He pushed again in the September email, in which he said he’d met with the county’s top judge, Judith Matarazzo, and “discussed how best to recenter LPSCC, with a greater focus on deeper policy discussions and addressing community concerns about crime.” (Matarrazo tells WW she encouraged public scrutiny of the presentation, given concerns about its accuracy and possible lack of context.)

The result was an hourlong discussion of the data, as well as alternative metrics, at the council’s November meeting. Gonzalez says he was happy with the result: “I thought it was the most fruitful conversation we’ve had.”

WW obtained the original presentation, as well as Schmidt’s 65-page rebuttal. Here are a few points under contention:

TREND: Prosecutions are declining.

DEBATE: The presentation cites state data showing a decline in the number of criminal cases filed in Multnomah County Circuit Court, from more than 20,000 at the beginning of the last decade to less than 7,000 in 2021. And it’s not due to dwindling prosecutors; Schmidt’s office has enjoyed a rapidly expanding budget.

French says declining case numbers are the result of Schmidt following through on his promise to focus the office on violent crime—and, by extension, deprioritize low-level property and drug crimes.

Schmidt says it’s not his fault that police are bringing him fewer misdemeanor cases. Instead of judging his office by the total number of cases filed, he says, look at the “issuance rate.” That’s the percentage of cases referred to his office by police that prosecutors choose to pursue, which his office says is currently at an eight-year high for felonies.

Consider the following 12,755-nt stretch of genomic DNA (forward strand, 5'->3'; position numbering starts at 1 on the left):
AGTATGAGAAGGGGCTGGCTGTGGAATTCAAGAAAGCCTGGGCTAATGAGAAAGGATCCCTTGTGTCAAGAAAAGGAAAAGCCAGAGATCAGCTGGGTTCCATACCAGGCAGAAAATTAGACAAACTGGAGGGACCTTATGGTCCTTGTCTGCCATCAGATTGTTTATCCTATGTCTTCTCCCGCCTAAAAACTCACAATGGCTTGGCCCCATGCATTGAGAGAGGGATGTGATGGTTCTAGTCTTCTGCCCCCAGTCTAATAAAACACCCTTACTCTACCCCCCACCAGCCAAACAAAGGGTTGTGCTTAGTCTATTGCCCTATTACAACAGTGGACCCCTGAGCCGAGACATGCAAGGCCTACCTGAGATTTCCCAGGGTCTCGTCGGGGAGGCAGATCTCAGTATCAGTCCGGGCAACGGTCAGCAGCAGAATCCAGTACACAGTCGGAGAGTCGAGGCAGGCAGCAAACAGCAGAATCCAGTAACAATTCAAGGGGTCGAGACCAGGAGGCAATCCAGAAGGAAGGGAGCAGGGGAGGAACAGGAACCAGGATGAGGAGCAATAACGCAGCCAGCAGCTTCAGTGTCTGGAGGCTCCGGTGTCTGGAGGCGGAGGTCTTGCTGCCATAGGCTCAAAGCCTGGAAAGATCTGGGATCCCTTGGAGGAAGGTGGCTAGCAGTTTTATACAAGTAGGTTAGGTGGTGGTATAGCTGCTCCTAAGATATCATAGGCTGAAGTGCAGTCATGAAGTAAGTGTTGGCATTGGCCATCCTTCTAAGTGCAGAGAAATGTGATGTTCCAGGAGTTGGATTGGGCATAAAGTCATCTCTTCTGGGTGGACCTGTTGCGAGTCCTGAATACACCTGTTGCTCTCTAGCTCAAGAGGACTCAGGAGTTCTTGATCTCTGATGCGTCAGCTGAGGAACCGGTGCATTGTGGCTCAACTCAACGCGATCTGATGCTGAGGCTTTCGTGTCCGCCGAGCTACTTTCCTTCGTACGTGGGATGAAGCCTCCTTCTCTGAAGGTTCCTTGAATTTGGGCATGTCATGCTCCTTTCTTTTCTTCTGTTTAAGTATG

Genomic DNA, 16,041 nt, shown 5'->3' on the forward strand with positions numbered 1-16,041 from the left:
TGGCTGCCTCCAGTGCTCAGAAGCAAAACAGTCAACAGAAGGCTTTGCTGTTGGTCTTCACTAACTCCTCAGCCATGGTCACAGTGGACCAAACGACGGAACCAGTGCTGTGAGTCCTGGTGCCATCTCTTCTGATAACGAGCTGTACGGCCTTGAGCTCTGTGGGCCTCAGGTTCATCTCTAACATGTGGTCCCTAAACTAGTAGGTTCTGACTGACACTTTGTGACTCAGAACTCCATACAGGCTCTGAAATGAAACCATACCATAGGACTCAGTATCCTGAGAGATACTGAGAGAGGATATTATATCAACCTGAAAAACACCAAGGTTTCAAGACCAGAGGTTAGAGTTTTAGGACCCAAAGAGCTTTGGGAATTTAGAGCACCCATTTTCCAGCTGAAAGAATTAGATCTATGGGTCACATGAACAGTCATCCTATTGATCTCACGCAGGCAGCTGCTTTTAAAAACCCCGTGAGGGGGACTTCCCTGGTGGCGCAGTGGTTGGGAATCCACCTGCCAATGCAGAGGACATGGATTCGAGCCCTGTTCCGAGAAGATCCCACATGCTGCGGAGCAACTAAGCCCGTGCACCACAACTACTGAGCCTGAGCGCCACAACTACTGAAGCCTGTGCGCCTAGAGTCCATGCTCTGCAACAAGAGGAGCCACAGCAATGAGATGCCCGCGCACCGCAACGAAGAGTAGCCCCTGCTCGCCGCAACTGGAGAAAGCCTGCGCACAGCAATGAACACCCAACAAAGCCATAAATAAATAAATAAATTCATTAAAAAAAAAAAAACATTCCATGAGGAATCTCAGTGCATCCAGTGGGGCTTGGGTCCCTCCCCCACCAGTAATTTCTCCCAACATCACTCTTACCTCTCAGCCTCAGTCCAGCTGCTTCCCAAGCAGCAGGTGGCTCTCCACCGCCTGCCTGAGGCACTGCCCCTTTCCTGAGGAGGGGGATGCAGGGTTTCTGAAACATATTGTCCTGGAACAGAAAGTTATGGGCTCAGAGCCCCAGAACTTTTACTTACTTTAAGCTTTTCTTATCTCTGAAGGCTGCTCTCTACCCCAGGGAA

TREND: Police are booking fewer people in jail.

DEBATE: So, why are police referring fewer cases to prosecutors? The presentation hints at one possible reason: The Portland Police Bureau’s clearance rate for property crimes, the percentage it solves, has plummeted from over 17% in 2009 to under 5% in 2021, the presentation says, citing FBI data. Meanwhile, the number of “self-initiated calls” has dropped by a similar margin, which the presentation implies is a result of sapping “officer motivation.”

Schmidt’s critics say he’s discouraged cops from bringing low-level cases to prosecutors. In other words, there’s no incentive for police officers to make arrests because they don’t believe Schmidt will pursue charges.

According to Schmidt’s report in reply, the reason cops aren’t solving crimes is because they’re short-staffed and too busy running to 911 calls. Meanwhile, the clearance rate for violent crimes has actually increased, the presentation notes. Plus, the decline started long before Schmidt’s tenure. “The decreasing trend in jail bookings over the last 20 years was caused by several social, political, financial, and environmental factors, not individual officer choice,” the report says.

TREND: Court cases are taking longer to resolve.

DEBATE: Another issue is that it can take years for people accused of crimes to face justice in the Multnomah County courts. The presentation alleges the county’s court system is the slowest in the state “by far” at resolving felony cases. In 2021, nearly half of felony cases in the county were over a year old, the presentation says, the highest proportion in the state.

In response, the DA’s report points out that court operations were slowed by the pandemic and have since recovered. Beginning in 2022, the court has begun resolving more felony cases than prosecutors opened, according to the Oregon Judicial Department.